With the help of Jiayao and Maming, we’ve also just put up some new climbing routes at the Flying Squirrel Crag. It now has a much more complete range of grades, from 5.8 to 5.12d.
It’s rainy time and this year has been particularly wet. The river is raging, and the valley is green and lush. We’ve been joined by a few families from Lijiang and Kunming for our first summer camp. It was quite an action packed few days with hiking, climbing, fishing, mushroom hunting, slacklining, juggling, basket making, and house building with bamboo and mud.
Summer’s here kids! We’ve had a busy few months trying to finish a few things on the house. The final job was making the railings and steps for the barn rooms. We’ve now got all of our licences, and we’re very happy to announce that we’re finally officially open.
Happy new year from sunny Shigu!
What a December we’ve had!! It started off with a surprise visit from a roofing gang. It was a surprise because we hadn’t agreed on the price, and then they just showed up at 8 o’clock in the morning saying they could do it if they started that day. A big thank you to our guests who put up with the dust and disturbance. The roof comes complete with a strange cat whose bum faces into the courtyard. Apparently it can poo money and make us rich!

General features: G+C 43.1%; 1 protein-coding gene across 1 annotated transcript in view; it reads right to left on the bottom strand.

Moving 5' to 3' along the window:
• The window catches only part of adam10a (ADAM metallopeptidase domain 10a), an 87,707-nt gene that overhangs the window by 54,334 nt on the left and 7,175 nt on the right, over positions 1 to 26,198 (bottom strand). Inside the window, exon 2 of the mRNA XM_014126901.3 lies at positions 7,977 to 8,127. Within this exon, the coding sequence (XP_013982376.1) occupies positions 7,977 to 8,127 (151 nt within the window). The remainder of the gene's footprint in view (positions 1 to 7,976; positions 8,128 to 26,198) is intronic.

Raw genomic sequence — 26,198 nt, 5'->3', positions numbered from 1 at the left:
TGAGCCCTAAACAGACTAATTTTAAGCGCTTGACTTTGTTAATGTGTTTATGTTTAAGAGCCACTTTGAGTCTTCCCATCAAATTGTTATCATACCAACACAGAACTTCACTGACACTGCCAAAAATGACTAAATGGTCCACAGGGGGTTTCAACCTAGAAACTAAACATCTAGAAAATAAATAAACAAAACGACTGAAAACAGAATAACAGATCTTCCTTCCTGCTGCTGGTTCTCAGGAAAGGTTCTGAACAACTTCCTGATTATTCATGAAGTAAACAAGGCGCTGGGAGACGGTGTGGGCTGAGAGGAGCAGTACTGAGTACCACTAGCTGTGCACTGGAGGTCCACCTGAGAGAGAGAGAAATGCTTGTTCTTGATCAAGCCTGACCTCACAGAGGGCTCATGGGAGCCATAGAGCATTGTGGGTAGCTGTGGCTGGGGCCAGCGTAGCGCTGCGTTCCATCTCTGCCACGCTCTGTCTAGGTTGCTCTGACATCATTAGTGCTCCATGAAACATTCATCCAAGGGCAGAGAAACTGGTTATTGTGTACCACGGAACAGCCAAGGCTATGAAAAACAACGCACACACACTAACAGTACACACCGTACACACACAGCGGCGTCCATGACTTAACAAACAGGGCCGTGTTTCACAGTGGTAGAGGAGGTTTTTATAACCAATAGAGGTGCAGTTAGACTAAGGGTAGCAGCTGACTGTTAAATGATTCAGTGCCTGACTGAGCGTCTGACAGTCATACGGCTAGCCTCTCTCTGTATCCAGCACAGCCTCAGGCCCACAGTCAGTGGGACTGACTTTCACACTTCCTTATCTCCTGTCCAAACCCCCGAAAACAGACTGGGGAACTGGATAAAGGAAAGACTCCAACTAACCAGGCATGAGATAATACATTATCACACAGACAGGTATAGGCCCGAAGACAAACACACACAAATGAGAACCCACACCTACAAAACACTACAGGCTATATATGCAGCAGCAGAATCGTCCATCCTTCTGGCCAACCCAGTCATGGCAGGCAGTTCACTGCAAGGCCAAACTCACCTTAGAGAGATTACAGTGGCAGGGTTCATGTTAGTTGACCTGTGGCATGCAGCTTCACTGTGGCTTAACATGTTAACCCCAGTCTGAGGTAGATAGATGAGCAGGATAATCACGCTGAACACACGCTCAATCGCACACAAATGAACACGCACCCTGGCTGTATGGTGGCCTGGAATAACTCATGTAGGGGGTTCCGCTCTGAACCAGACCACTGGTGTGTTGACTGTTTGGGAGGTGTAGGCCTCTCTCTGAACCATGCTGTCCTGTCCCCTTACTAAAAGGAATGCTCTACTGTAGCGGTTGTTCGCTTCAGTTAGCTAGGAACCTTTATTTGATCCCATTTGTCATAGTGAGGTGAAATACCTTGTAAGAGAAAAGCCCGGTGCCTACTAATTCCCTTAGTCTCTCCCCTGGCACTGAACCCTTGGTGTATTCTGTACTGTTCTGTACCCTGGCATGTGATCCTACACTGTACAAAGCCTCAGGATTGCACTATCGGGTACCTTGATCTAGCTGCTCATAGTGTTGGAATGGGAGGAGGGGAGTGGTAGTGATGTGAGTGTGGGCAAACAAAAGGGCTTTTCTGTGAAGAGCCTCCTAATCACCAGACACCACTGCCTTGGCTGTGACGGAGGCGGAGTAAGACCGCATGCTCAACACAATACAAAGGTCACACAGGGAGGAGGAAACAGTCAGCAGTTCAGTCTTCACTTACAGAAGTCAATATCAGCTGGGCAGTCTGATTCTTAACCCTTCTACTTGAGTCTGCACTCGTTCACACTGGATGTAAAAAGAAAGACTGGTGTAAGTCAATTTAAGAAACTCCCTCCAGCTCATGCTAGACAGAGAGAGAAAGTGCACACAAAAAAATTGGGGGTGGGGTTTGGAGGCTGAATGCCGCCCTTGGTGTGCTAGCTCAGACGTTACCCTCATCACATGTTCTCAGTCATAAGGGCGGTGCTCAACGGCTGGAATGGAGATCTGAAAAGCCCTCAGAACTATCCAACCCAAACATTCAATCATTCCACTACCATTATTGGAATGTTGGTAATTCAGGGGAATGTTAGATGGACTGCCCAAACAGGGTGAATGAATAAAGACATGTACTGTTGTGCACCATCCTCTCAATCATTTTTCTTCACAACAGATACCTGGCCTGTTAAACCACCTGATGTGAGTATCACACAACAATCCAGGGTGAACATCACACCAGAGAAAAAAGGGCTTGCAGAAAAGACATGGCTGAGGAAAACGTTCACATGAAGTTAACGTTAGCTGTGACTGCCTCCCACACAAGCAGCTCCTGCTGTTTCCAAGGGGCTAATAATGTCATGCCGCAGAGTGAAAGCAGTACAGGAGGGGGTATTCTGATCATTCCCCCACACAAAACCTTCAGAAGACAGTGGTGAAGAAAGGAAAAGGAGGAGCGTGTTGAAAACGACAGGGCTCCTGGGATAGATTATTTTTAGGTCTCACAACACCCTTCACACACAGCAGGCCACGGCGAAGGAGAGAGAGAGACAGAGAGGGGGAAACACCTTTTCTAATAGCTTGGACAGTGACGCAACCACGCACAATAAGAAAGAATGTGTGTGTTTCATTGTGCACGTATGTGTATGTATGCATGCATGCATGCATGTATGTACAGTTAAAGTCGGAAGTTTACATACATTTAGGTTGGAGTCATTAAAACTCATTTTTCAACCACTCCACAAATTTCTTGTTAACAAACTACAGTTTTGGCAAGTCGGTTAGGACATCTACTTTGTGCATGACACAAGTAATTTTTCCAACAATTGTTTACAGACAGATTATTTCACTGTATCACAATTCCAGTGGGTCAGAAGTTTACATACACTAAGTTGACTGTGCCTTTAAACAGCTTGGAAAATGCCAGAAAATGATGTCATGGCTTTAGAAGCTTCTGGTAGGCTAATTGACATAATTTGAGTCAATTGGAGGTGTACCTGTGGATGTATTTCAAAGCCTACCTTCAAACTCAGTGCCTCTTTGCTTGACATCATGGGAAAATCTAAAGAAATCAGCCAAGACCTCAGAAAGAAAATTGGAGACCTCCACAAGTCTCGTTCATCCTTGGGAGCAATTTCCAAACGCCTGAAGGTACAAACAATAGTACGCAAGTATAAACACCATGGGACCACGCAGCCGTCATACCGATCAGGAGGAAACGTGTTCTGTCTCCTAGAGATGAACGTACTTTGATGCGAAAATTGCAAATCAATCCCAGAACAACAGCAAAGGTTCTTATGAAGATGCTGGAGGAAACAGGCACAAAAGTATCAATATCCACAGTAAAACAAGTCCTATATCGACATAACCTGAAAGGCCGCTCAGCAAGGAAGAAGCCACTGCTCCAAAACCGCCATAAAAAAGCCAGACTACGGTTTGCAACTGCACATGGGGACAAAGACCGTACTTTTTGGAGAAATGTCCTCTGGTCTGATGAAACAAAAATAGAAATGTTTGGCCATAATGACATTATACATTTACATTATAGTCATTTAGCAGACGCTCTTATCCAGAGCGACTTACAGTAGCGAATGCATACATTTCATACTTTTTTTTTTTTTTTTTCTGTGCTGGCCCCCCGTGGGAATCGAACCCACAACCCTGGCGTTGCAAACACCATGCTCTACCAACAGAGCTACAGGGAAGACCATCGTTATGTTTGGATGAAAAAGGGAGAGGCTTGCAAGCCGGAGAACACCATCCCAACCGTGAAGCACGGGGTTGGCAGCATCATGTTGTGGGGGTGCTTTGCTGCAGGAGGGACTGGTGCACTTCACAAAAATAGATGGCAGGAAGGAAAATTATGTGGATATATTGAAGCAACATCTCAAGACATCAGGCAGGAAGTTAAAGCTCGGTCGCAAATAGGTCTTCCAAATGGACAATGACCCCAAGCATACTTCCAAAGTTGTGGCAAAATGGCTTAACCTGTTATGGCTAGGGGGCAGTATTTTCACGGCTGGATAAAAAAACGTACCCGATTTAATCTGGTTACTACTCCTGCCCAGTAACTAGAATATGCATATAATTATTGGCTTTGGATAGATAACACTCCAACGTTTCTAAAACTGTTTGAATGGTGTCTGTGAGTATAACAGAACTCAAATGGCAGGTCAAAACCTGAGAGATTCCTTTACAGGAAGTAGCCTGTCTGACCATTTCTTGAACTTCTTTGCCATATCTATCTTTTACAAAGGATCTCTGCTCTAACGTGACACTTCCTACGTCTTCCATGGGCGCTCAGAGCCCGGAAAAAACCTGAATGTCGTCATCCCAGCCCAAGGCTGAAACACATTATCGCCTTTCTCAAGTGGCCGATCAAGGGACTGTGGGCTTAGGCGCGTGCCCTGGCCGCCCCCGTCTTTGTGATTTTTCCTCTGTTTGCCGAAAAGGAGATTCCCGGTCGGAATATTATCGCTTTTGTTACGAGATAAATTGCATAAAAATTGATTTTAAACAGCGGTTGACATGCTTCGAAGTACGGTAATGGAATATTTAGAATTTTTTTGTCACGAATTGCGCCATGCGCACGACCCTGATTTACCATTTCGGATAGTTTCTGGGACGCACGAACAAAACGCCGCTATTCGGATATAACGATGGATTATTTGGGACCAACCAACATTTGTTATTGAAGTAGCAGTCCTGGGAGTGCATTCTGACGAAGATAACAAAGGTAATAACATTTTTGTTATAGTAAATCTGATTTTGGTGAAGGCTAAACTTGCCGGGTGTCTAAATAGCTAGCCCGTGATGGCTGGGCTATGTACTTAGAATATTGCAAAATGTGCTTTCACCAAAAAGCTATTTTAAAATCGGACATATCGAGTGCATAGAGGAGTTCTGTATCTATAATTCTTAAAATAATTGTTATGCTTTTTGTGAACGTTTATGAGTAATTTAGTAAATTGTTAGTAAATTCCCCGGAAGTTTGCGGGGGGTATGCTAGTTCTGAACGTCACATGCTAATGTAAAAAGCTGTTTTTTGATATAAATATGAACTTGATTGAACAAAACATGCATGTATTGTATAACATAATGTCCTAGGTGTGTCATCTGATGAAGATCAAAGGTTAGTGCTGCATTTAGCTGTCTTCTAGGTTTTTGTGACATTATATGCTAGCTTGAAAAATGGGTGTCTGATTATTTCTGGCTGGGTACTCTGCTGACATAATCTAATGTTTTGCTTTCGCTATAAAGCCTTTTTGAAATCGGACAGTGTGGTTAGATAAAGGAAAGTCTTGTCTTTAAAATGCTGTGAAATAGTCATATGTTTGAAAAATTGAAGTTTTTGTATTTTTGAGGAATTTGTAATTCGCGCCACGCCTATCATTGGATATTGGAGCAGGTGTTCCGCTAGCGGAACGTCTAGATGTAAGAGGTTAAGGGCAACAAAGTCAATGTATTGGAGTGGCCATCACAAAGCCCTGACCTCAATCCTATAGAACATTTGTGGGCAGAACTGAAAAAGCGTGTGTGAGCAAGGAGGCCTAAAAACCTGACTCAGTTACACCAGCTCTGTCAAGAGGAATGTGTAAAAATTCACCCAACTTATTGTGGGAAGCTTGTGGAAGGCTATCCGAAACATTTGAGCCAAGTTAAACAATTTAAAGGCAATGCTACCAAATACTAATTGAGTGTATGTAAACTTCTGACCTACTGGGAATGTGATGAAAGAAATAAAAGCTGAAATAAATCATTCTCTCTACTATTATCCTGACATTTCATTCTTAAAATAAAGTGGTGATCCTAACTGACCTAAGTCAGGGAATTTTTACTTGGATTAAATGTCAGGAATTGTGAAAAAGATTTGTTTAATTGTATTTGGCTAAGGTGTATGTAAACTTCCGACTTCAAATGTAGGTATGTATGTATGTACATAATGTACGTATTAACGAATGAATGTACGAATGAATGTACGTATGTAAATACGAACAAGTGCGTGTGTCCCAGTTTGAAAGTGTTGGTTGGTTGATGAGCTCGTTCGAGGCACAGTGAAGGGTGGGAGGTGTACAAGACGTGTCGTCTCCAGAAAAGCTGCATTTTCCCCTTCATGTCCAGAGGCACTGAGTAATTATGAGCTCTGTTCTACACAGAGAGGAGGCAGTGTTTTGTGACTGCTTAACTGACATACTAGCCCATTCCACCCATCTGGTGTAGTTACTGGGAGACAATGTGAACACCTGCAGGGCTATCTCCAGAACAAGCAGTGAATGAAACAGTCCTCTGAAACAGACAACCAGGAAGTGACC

For Christmas we enjoyed the winter sunshine down by the river with a day of BBQ and climbing. I think we all did more eating and lazing about in the sun than actual climbing, but was a perfect way to spend Christmas.
And, the most important news (for climbers anyway) is that, thanks to Laelia Jaelle and Peter Mortimer, we now have a new multipitch right behind the house. It took 4 days of bolting, two days of cleaning, and two days of attempts to free the route. The 8 pitch 7a+ is somewhere between 150 and 160m long, with really varied climbing. A path running along the top of the cliff brings you all the way home.
It’s been a busy few weeks with guests from the USA, Columbia, Germany, France, Belgium, Beijing and Chongqing.
The month got off to good start when Santa brought me an early Christmas present – a mighty Bosch hammer drill – which I’ve been putting to good use on the crag behind us. There are now 6 lines there including a quality 6c (5.11b) slab climb called ‘shark attack’. It’s south facing and a great place to soak up some winter sun.